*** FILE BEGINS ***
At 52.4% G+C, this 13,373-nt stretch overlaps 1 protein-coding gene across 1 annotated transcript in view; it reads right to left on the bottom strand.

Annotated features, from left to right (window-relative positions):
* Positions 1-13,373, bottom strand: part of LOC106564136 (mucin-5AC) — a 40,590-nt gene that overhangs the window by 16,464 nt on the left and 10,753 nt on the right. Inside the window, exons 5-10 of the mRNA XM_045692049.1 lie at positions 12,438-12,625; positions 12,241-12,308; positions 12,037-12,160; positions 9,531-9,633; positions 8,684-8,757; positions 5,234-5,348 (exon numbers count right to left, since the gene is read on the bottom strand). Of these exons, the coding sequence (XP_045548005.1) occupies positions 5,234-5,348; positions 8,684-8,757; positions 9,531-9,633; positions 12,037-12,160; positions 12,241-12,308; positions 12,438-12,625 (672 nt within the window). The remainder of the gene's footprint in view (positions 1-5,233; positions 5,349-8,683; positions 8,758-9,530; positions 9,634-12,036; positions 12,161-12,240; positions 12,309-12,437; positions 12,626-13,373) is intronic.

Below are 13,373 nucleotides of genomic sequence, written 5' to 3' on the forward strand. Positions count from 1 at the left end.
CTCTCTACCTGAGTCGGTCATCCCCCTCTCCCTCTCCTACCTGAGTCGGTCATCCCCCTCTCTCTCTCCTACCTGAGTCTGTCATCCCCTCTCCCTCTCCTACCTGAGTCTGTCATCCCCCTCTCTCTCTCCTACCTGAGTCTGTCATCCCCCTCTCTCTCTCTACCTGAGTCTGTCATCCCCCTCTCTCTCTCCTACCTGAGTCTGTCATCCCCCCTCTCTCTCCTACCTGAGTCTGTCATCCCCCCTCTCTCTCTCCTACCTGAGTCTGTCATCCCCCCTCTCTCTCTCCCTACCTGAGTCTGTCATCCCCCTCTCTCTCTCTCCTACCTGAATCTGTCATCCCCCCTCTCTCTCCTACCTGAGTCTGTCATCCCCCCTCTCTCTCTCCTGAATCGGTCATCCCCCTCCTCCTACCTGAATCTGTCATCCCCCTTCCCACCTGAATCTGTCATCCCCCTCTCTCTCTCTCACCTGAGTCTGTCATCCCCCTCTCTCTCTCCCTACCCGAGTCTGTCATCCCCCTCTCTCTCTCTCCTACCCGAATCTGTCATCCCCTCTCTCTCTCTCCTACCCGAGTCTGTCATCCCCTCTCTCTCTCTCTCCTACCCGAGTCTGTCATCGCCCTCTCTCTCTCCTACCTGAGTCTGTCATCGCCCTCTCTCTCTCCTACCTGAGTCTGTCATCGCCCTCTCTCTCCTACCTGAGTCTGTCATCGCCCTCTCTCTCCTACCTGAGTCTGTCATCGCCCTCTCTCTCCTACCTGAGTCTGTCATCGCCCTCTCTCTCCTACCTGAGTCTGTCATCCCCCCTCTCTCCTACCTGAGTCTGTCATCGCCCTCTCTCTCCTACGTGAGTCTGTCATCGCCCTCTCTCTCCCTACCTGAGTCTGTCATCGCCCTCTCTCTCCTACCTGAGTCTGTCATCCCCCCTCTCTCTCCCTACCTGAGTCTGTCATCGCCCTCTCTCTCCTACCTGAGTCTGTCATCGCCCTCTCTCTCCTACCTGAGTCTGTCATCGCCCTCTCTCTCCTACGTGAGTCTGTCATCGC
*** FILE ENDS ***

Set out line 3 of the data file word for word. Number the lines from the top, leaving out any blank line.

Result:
* Positions 1-13,373, bottom strand: part of LOC106564136 (mucin-5AC) — a 40,590-nt gene that overhangs the window by 16,464 nt on the left and 10,753 nt on the right. Inside the window, exons 5-10 of the mRNA XM_045692049.1 lie at positions 12,438-12,625; positions 12,241-12,308; positions 12,037-12,160; positions 9,531-9,633; positions 8,684-8,757; positions 5,234-5,348 (exon numbers count right to left, since the gene is read on the bottom strand). Of these exons, the coding sequence (XP_045548005.1) occupies positions 5,234-5,348; positions 8,684-8,757; positions 9,531-9,633; positions 12,037-12,160; positions 12,241-12,308; positions 12,438-12,625 (672 nt within the window). The remainder of the gene's footprint in view (positions 1-5,233; positions 5,349-8,683; positions 8,758-9,530; positions 9,634-12,036; positions 12,161-12,240; positions 12,309-12,437; positions 12,626-13,373) is intronic.